Sunday, April 12, 2015

My week: April 12 ed.

This week was another week of vacation from German classes. I filled it up in other ways.

-I met with my German tandem partner. She shared humorous stories from her time on stage and we had a good laugh.

-A friend, Cl., agreed to show me how to make piñatas since I am having a party soon. We first went shopping for supplies, including balloons and wallpaper paste. It was a lot easier to make piñatas than I had thought it would be. Blow up a balloon and cover it with five layers of newspaper covered with the paste. I need to repeat this process when the first application of newspaper has dried.

-I met up with a visiting researcher and a uni student to give them a tour of town. We ate lunch and walked all over Kaiserslautern. We visited the Gartenschau; I took the opportunity to buy the annual membership offered at a discount through SWK (I wrote about the program here). Meeting up was especially awesome because the researcher lives in Freiburg, which I've been wanting to visit, and she invited me to come by. We really enjoyed each other's company; she was happy to have a tour guide and some company since she didn't know anyone here. I especially enjoyed getting a science "fix," learning more about some topics of interest. It was awesome all around.

On Sunday, we enjoyed a leisurely visit to Mannheim. I always want to giggle when I visit that city because Rick Steves, a widely known (in the US, at least) travel guide author, can't stand the city. I'm always wanting to say, "eat it, Rick Steves, because I like the city." I'm sure he wouldn't care and part of the reason I enjoy the city is because I experience it as more of a local (or regional, at least) visitor. I have friends there and favorite restaurants there. I can see where it doesn't appeal to tourists and that suits me just fine.

Anyway, we ate at Istanbul, which I prefer a bit more to Meydan (both are great though). We basked in the sun as it was quite warm (about 70 degrees) and lovely. We then stopped by Pasa, my favorite Turkish bakery. There were these confectionery roll "thingies." I asked the store clerk, in German, what they were. She smiled and said that they are like Turkish "Gummibärchen" ("little gummi bears"). This totally cracked me up and she laughed too. Of course I had to buy a piece to try it. It was a sweet end to our trip.

What the clerk described as Turkish "Gummibärchen."

-It's coming up on Spargelzeit, which is white asparagus and very popular in Germany. The article I wrote last year popped up on GermanyJa again. Check it out.


  1. I'm does it go with your German tandem partner? Do you speak German half the time and English half the time? Or only German? Denglish? I'm considering starting this, and I guess there are no rules - but I'm just wondering what you do.

  2. Well, when I'm not being lazy, we do half and half. When I'm being lazy (which is almost always), it's not so much. We usually start in English, then 3/4 of the way through, think - "crud! we haven't been speaking German!" and then use German. We also code switch quite a bit. It just depends. This isn't anything official for how we pursue this; we just met up from another group and she invited me over. I really enjoy her company; she's an awesome person and a fantastic speaking partner because she knows German grammar very well and speaks clear Hochdeutsch. I think that I might suggest that we start in German to keep me from being so lazy. Also, since I'm coming after a day of work and frantically running errands beforehand, I'd rather speak German first when my mind is a little fresher. By the end of our meeting I'm exhausted from all the day's activities so my mental processing time is a lot longer.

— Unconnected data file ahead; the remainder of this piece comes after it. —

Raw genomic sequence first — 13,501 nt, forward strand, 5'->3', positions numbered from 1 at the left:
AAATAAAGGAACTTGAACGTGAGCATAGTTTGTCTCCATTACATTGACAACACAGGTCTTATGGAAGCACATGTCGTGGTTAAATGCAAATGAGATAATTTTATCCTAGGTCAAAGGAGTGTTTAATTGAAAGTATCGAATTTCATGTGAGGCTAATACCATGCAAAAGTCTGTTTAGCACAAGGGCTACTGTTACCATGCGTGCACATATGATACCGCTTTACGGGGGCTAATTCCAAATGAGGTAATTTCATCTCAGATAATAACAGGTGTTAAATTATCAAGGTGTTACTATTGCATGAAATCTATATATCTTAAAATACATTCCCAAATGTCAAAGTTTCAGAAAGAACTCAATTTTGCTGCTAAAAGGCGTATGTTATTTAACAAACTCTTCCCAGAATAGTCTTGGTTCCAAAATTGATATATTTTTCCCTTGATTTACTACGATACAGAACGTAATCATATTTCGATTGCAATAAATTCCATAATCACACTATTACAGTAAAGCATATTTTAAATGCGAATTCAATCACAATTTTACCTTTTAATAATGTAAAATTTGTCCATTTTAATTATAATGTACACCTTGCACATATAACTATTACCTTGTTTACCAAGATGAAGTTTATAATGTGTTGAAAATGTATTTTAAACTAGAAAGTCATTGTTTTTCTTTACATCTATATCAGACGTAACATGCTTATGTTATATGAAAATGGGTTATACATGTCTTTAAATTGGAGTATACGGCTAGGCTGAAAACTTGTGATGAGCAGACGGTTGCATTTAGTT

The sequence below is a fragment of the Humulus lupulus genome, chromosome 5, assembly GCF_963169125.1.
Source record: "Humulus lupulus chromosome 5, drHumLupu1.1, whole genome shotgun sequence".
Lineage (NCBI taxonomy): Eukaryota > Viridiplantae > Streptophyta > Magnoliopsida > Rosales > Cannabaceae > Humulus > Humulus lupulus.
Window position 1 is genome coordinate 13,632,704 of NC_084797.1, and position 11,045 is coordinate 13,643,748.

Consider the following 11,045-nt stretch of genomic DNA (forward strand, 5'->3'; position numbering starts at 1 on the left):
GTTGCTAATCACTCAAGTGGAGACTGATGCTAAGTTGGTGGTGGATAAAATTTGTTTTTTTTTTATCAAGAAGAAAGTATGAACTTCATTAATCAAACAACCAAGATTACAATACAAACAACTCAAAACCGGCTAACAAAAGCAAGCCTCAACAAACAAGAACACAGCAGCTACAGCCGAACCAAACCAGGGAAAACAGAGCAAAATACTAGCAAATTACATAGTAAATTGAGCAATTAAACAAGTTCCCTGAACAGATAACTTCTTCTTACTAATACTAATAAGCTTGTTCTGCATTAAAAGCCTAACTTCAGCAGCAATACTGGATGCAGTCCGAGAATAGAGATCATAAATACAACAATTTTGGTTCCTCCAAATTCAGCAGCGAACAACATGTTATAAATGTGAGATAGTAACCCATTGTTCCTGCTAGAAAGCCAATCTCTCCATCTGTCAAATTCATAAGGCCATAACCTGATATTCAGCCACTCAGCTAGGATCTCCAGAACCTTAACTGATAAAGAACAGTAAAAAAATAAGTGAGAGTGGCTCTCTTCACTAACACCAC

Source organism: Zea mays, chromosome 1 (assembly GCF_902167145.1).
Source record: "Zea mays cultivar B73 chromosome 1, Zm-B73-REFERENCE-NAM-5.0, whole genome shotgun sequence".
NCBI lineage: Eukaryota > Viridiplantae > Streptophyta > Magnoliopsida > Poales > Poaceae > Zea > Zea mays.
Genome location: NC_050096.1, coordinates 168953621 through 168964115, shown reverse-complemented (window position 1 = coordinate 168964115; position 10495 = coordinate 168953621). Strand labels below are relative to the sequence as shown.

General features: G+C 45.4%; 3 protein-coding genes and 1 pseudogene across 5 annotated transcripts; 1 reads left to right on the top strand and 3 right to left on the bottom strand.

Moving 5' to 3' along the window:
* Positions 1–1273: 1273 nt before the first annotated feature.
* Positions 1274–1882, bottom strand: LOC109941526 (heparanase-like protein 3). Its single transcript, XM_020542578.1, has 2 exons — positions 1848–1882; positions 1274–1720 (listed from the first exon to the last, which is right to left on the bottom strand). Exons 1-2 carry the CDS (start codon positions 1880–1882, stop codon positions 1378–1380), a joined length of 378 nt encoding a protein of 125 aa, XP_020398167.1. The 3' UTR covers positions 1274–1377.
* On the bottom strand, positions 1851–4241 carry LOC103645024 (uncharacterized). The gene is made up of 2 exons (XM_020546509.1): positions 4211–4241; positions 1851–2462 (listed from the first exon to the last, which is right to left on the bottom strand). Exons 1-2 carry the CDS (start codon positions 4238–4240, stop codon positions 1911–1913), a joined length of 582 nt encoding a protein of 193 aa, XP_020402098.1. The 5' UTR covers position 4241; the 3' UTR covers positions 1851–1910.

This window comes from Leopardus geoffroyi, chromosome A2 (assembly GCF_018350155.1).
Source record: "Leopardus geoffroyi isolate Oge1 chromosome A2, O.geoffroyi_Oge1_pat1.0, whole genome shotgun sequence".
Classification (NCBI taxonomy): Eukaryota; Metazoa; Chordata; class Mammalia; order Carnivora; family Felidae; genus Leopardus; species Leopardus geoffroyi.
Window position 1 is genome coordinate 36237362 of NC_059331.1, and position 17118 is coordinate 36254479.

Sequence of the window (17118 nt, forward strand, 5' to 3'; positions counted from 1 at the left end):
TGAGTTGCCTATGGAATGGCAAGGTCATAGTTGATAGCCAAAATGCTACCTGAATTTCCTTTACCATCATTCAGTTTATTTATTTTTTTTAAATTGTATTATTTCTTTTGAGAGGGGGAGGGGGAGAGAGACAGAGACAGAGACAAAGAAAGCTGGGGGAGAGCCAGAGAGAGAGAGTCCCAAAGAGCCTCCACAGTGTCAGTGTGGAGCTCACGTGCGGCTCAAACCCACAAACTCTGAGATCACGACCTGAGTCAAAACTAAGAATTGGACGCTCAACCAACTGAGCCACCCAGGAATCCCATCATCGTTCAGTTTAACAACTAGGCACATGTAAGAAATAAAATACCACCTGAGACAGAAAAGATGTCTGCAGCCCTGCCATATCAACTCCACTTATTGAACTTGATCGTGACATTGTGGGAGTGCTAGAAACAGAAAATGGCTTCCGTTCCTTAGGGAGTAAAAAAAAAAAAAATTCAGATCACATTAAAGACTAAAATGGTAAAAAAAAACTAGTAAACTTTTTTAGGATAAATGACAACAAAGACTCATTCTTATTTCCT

1. That makes sense. The laziness factor is a b*tch. I'm sure that's why my husband and I speak English all the time. I'd like to get to where he and his British mother are - they switch back and forth between German and English in mid-sentence and don't even realize it. Listening to them is loads of fun!

  3. A lot of it is that usually our conversations are complicated and my vocabulary is weak. It's hard to talk about many of our interests without the words!

    I have met many ex-military people who have married a German but speak little to no German. At first I was quite surprised; after all, they have a partner with whom they can practice! Then I thought about my experience trying to teach someone in my family something on the computer. I've taught hundreds of seniors how to use computers but for the life of me, I can't do this for my own family, so it makes more sense to me now!

    Would you look for a tandem partner, or just try to speak more German with your friends/family? Do you speak German with your Schwiegermutter?

    1. I've just asked a woman I met recently to be my tandem partner, and she likes the idea. So we'll be meeting to that purpose next week.

      My Schwiegermutter is from northern England, so we speak English also - two different kinds! :-)

      You're right about the family thing. My husband only corrects me when I ask him to, but I know he hears every mistake and that makes me self-conscious. He's great about answering my grammar questions, but I don't think it would work to have German "lessons".

  4. Ah, I just realized that "Schwiegermutter" is mother-in-law. Good luck on your tandem partner meet-up. I think it's never a bad idea to agree with the person to speak x amount English and x amount German. I need to do that myself.